The best teachers understand that no matter what curriculum we implement, no matter what instructional and assessment practices we utilize, students can not be college and career ready if they are not the architects of their own learning.  Teachers do this by providing students authentic and meaningful choices such as which learning strategies and processes they will employ, the way in which they choose to access the  content, and how they wish to prove their learning. These teachers not only encourage students to develop their own questions, but they actively teach students how to do this better AND provide the necessary  time and feedback to become great at it.   A classroom in which the teacher and students are co-learning and collaborating together is evidence that not only is the classroom student-centered, but also student-driven. This does not mean the classroom is a free for all either. These teachers have very clear expectations of learning, are standards aligned, and provide scaffolded support too.

I’m not entirely sure what it means to be “college and career ready” yet, but I do know a few things it is not. It is not:

  • lecturing “because it’s what they do in college” (lecturing has its place but not as the primary method    of instruction or without frequent discussions and checks for understanding)
  • giving large final exams or midterms “because it’s what they do in college” (What do these types of assessments tell us about our teaching and student learning? )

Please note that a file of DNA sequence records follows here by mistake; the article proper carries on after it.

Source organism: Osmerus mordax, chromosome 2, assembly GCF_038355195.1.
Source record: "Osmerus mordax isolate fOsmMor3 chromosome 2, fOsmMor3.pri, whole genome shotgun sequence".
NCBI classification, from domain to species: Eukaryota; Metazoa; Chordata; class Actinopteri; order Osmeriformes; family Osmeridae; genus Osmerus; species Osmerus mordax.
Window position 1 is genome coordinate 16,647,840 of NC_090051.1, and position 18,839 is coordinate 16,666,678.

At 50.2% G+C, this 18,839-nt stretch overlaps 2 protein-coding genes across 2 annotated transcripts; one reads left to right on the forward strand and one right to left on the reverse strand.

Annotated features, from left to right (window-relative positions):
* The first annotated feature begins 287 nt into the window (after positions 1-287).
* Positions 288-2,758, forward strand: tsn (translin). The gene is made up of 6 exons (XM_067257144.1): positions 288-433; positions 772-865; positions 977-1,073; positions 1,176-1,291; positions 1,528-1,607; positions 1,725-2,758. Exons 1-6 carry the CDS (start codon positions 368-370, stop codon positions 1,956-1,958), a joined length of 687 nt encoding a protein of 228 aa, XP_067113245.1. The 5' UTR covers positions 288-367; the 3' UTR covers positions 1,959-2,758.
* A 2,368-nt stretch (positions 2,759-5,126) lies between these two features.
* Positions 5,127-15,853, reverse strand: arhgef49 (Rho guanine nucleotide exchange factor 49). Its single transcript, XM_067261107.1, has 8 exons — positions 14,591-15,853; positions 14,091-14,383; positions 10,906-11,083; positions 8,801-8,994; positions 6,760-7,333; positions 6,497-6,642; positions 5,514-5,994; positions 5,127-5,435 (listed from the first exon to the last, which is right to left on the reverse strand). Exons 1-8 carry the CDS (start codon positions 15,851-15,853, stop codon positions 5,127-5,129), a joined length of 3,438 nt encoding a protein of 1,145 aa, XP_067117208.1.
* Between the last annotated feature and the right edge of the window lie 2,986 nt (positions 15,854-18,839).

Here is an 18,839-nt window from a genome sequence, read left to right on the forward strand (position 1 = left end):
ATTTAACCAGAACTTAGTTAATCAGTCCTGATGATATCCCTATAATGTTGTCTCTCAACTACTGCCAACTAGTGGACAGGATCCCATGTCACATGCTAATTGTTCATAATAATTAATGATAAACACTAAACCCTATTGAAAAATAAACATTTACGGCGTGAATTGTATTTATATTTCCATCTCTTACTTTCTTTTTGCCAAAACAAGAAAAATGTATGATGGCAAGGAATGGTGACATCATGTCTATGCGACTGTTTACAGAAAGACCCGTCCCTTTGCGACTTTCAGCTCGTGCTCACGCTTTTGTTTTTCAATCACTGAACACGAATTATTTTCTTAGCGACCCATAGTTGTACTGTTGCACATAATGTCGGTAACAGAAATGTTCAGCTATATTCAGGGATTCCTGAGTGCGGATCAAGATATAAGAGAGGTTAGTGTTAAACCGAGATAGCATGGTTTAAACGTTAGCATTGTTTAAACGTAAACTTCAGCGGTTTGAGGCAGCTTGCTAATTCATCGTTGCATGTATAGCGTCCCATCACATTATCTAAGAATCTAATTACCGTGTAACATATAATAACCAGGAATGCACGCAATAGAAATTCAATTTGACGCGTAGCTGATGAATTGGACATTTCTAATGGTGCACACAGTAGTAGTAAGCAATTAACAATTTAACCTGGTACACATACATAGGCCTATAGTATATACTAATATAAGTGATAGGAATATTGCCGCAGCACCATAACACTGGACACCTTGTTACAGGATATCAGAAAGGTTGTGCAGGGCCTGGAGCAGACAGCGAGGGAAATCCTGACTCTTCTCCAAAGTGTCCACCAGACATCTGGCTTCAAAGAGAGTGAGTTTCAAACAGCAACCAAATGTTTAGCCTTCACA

• giving lots of homework because we need to teach kids “responsibility”
(Responsibility is about doing whatever it takes to learn, not nightly assignments that have inappropriate 
cognitive demand for most learners.).
  • forcing kids into rigid coursework in the name of rigor and high standards (By all means we should afford students choice of coursework but a high level course does not guarantee high quality of learning. Rigor is about the individual students, not the course)
  • creating prescribed pathways and programs for all students (A one size fits all pathway doesn’t honor the individual needs and choices that being an independent and college and career ready learner demand)

Ultimately, if we want students to be successful  and productive adults, we need to help them to become the best learners they can be, not the best students (and there is a big difference between the two). We need to embrace the challenge that college and career readiness is going to require a different pathway for each student. We need to acknowledge that this goal is an ever-evolving and moving target as our definition of college and career readiness might already be irrelevant by tomorrow, let alone 4 years from now.  If we want our students to be college and career ready, we need schooling to be less like “school” and more like the real world. We need to afford our students the same autonomy (with support) that we as adult learners rightfully demand.  We need to ensure that our daily classroom practices and district wide processes don’t unintentionally widen the expanding gap between preparing our students for a world we can’t envision and holding onto a past that no longer exists.